Richie McAlister is no longer the city of Meridian’s chief administrative officer after Mayor Percy Bland asked him to resign, the mayor said Tuesday.
“I just don’t think there was a path forward between my office and the city council for a good working culture with him as my CAO,” Bland said. “We want to continue to move forward.”
McAlister had been on leave under the Family and Medical Leave Act since early December 2019, according to the city. He was appointed to the post in December 2015.
“It’s a personnel matter and I cannot comment,” McAlister said Tuesday.
McAlister and the city council had been at odds over the past year.
Ward 5 Councilman Weston Lindemann attempted to remove McAlister's salary in early December 2019, based on concerns about an audio recording that Lindemann said appeared to be of McAlister threatening violence against the councilman.
Fellow council members did not second Lindemann's motion.
Bland said later that he reprimanded McAlister over language in that recording.
Later that month, Lindemann proposed repealing a city ordinance that established the CAO position and decreasing funding for the executive salary by $90,000.
Both attempts failed.
During that meeting, Ward 4 Councilwoman Kim Houston said that it was Bland's responsibility to take any action against McAlister.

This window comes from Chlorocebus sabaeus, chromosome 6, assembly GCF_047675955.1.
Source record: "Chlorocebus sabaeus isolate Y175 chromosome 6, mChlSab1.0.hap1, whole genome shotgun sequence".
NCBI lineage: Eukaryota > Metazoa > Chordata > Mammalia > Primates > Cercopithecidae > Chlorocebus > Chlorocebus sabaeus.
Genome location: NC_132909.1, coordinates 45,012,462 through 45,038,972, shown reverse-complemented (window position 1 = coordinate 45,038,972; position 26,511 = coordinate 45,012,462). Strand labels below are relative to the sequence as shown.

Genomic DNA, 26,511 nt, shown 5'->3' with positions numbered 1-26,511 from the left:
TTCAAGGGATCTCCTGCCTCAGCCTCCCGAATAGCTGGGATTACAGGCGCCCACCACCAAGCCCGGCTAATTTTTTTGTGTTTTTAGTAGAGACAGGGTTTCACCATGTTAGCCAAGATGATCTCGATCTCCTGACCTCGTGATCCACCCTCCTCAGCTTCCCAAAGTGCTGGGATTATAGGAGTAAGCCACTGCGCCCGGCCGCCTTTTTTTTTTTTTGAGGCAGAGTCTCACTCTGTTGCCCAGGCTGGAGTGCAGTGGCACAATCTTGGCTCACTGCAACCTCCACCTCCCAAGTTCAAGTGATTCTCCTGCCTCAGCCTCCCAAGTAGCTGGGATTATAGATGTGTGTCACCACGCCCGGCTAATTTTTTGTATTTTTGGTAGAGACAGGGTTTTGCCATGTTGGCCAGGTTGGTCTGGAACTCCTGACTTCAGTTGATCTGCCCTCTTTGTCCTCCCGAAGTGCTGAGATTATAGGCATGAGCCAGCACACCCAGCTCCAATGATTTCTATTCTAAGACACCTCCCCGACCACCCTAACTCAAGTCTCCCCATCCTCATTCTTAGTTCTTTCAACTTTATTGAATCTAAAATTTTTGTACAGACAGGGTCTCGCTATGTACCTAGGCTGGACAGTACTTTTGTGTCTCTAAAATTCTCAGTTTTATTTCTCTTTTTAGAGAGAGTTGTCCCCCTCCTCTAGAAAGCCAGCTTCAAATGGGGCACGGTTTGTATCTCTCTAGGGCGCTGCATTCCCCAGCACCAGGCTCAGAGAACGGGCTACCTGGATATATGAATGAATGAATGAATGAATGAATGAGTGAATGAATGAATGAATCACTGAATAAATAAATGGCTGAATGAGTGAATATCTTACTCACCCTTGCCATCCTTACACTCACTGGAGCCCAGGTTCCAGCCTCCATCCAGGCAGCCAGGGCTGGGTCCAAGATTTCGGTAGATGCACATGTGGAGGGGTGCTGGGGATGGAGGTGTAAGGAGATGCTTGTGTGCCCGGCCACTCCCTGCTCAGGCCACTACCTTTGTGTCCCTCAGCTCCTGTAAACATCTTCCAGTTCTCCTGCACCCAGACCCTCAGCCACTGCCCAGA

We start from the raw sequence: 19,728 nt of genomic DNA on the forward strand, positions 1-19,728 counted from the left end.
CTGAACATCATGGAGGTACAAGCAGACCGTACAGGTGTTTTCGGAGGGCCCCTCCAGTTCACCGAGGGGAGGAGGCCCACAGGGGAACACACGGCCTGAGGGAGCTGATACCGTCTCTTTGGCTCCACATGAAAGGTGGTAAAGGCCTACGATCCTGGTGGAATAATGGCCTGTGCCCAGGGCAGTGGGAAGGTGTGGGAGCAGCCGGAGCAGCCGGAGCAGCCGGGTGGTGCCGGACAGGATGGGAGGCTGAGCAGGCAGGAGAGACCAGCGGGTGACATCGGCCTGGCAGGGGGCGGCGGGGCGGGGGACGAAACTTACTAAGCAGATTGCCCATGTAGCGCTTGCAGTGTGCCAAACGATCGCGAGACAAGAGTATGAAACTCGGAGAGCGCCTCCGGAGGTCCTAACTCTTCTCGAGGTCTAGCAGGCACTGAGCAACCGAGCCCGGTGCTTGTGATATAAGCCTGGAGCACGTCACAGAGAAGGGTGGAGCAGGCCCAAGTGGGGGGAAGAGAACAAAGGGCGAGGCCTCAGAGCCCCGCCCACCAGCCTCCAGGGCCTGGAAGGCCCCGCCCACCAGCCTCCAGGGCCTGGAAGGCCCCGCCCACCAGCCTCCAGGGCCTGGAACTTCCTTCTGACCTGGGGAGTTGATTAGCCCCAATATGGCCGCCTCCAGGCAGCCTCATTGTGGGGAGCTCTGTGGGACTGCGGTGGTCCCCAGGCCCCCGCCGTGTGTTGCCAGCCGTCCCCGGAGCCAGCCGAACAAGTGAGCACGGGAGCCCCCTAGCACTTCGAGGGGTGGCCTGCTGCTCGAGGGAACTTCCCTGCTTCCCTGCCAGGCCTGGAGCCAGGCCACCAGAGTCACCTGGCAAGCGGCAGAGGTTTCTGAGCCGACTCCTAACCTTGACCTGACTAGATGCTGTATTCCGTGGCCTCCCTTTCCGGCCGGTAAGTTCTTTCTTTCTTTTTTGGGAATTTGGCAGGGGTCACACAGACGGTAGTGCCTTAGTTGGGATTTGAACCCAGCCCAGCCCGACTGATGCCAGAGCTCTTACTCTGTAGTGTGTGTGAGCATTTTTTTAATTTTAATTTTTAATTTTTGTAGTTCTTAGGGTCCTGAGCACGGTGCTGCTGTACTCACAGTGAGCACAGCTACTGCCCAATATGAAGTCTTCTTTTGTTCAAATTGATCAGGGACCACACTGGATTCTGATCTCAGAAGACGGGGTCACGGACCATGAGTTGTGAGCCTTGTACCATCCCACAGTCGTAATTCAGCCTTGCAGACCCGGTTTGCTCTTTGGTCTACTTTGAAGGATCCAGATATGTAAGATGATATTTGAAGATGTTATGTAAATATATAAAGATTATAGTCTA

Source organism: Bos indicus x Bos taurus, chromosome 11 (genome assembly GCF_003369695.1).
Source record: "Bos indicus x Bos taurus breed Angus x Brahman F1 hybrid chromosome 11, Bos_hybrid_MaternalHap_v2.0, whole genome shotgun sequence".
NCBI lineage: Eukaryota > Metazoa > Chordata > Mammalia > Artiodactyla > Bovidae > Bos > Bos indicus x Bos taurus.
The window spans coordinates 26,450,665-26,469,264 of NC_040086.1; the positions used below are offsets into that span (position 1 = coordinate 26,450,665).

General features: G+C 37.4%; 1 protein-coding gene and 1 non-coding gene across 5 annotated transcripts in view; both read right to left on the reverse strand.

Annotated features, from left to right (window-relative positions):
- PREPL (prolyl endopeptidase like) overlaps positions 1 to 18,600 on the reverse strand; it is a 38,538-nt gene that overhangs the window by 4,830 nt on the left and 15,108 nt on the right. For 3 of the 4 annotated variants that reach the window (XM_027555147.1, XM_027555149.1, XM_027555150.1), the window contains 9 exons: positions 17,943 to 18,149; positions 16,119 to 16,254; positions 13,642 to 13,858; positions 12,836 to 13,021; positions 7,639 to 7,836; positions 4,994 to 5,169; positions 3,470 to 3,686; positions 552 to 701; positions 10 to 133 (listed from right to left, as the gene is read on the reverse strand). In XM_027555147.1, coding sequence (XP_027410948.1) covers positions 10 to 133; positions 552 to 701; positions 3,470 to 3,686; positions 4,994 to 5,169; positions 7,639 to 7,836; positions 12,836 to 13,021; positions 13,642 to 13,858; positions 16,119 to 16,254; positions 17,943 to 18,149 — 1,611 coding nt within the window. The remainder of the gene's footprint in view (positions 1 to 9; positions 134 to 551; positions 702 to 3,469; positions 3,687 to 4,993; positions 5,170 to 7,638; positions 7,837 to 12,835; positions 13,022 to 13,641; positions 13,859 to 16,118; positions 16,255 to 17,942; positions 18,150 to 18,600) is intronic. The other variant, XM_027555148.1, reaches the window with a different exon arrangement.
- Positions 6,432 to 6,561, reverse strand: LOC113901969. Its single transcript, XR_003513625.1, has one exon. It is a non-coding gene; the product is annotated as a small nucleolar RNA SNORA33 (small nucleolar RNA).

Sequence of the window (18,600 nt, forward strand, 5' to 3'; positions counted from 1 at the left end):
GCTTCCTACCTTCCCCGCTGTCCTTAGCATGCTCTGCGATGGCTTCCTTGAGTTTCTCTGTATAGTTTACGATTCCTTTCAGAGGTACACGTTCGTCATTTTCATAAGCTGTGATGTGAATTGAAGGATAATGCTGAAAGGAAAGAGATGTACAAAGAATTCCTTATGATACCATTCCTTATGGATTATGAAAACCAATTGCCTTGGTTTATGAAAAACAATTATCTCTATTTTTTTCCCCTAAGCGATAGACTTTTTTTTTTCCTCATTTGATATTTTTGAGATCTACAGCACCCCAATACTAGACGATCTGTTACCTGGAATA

In April 2019, Lindemann proposed the elimination of McAlister's salary, but the mayor vetoed a 3-2 vote that was in favor of the pay cut.
Lindemann could not be reached for comment Tuesday.
“I am hopeful that the mayor will put somebody in place that will work with the council so that we can continue the level of communication and professionalism that we’ve experienced in these last several months,” Houston said Tuesday.
Ward 3 Councilwoman Fannie Johnson said she was not aware of the details in the matter and had no further comment.
Public Safety Director Doug Stephens had taken on additional administrative duties in McAlister's absence.
Councilman George Thomas, who represents Ward 1, said he hated to see McAlister go.
“I know there was controversy surrounding his time with the city, but I think he did a good job,” Thomas said. “That’s the mayor’s decision, since he serves at the pleasure of the mayor … If it had been up to me, I would have kept him.”
The mayor and the city council will discuss the CAO position at the next council meeting on Tuesday, March 3, Bland said.